Best brew temperature for Lavazza blends?

Discuss flavors, brew temperatures, blending, and cupping notes.
cpro48609

Postby cpro48609 » Mar 22, 2019, 12:31 am

I've been using Lavazza Super Crema and it seems to be very good. However I am newer to this world so I might not have the palate to truly tell good from great, or from not so good for that matter.

I have my machine (Pro 600) set for 200 brew temp. This seems like a standard average for most blends. Does anyone know for Lavazza blends is 200 a good temp? I am trying (it's on the way) their sample pack with Super Crema, Gold, and Pienaroma.

My favorite tastes are more chocolately and nutty instead of fruity. I heard the Gold might be a little better for these tastes then the Super Crema. I'm just wondering if I should tryout different temps or leave at 200 for these?

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SomersetDee

Postby SomersetDee » Mar 22, 2019, 6:57 am

Hi
So 200F being 93.3°C is definitely lower than what I regularly use. Whenever I don't get time to roast at home, I buy Lavazza Qualita Rossa blend beans. Which also means that we have it a lot of the time!! The setting I use is much higher at 95.6°C (in Fahrenheit 204F) and grind it slightly coarser and slightly over filled. I have never felt that Lavazza has sugary or fruity taste at lower temperature. I find underextraction and sourness creeping in at lower temp. At 204F it appears to have a typical chocolate emphasis. It makes a strong chocolatey espresso. It is also easy to overextract add woody bitterness. There are real experts here who may give better temp recommendations. I am surprised to see no good search results for brew temp recommendations for such a popular shop beans. In your question if you meant Lavazza Qualia Rossa and not Lavazza Espresso (black packaging)? My answer only relates to the red Rossa. Most UK shops dot sell the black version.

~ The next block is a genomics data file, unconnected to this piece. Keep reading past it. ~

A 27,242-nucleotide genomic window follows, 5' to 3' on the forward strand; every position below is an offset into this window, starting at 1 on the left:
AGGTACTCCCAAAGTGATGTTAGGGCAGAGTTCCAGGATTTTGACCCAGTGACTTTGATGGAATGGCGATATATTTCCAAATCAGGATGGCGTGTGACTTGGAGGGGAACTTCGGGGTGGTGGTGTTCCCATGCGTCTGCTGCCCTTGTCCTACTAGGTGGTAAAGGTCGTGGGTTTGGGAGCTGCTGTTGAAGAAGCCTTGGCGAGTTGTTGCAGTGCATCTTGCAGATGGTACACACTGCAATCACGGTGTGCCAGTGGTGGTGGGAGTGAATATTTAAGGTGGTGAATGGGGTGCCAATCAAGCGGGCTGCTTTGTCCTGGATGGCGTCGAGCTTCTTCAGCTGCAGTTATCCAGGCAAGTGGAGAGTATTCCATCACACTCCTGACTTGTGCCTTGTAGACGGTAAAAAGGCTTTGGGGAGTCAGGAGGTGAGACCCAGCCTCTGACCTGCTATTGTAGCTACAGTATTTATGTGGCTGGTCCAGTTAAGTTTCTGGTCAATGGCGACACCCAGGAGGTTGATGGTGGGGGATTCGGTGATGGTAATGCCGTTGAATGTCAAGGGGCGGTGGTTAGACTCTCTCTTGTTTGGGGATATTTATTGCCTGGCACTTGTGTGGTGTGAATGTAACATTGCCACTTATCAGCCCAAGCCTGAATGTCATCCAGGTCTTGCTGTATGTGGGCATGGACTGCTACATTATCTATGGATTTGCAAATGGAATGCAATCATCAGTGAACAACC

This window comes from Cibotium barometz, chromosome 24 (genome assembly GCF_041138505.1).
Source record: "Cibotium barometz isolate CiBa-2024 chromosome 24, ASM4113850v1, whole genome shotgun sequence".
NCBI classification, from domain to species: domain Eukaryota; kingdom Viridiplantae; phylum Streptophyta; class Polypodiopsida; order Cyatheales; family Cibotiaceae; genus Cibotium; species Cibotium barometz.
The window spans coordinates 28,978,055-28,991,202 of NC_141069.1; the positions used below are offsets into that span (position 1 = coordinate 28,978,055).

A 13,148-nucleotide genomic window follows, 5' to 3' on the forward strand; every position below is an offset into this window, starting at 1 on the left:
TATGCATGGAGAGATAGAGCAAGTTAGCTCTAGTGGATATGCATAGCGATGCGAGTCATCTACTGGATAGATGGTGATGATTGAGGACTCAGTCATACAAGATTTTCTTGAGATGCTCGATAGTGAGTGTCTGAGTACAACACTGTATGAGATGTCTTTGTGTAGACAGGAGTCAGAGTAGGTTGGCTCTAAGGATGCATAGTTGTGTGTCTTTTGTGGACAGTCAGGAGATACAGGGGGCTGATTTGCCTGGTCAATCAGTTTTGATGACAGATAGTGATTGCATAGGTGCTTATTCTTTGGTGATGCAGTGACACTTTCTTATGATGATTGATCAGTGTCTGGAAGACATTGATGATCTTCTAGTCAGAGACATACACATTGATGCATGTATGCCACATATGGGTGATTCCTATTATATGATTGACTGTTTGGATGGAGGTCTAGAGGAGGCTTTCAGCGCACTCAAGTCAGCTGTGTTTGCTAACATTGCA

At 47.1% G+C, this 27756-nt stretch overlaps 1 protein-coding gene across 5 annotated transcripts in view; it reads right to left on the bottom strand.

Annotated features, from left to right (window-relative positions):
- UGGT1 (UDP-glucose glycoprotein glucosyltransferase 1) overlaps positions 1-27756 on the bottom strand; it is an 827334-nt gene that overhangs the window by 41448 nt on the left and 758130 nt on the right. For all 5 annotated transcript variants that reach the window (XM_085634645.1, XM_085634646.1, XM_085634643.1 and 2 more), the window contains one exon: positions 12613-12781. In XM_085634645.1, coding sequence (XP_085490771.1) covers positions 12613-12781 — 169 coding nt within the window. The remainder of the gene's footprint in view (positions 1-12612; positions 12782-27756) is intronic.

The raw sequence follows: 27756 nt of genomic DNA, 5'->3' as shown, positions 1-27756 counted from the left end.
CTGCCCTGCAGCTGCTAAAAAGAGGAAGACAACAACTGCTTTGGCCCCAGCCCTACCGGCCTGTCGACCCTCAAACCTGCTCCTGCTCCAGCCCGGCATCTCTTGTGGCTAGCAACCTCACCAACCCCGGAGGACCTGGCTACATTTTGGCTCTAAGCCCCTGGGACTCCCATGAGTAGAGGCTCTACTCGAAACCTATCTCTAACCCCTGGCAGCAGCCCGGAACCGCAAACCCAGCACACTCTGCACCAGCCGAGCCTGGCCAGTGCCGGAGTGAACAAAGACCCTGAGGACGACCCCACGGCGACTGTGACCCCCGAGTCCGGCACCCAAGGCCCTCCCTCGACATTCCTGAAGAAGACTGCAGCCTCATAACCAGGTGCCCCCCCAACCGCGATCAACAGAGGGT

cpro48609

Postby cpro48609 » replying to SomersetDee » Mar 22, 2019, 10:58 am

Awesome thanks! I think I'm going to experiment with some different temps and see what it does.

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mariobarba

Postby mariobarba » Mar 22, 2019, 11:05 am

The Lavazza blends you guys mention are typically used for Moka pots. I generally prefer Lavazza coffees sold as part of their bar series that come in blue packaging for espresso. Top Class is my favorite, although the price here in Canada has gone up substantially over the last 5 years.

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SomersetDee

Postby SomersetDee » Mar 22, 2019, 1:31 pm

mariobarba wrote:The Lavazza blends you guys mention are typically used for Moka pots. I generally prefer Lavazza coffees sold as part of their bar series that come in blue packaging for espresso. Top Class is my favourite, although the price here in Canada has gone up substantially over the last 5 years.

UK is not exactly Coffee dominant. Coffee still plays second fiddle to Tea. Perhaps the variation is simply a marketing gimmick?? The Lavazza Qualia Rossa is sold in the Uk as an espresso blend.
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fslharoon

Postby fslharoon » Mar 23, 2019, 3:59 pm

mariobarba wrote:The Lavazza blends you guys mention are typically used for Moka pots. I generally prefer Lavazza coffees sold as part of their bar series that come in blue packaging for espresso. Top Class is my favorite, although the price here in Canada has gone up substantially over the last 5 years.


yes you are right

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mariobarba

Postby mariobarba » Mar 25, 2019, 12:31 pm

SomersetDee wrote:The Lavazza Qualia Rossa is sold in the Uk as an espresso

The problem lies in translation. Italians refer to coffee from a Moka pot as an espresso or simply un caffe. Very few italians will have espresso equipment at home and rather go to the bar for a real espresso. The qualita rossa is thus marketed as a home espresso coffee (ie moka pot espresso) and the Bar line as a bar espresso coffee (espresso machine).

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SomersetDee

Postby SomersetDee » replying to mariobarba » Mar 25, 2019, 6:27 pm

Ah! Thanks!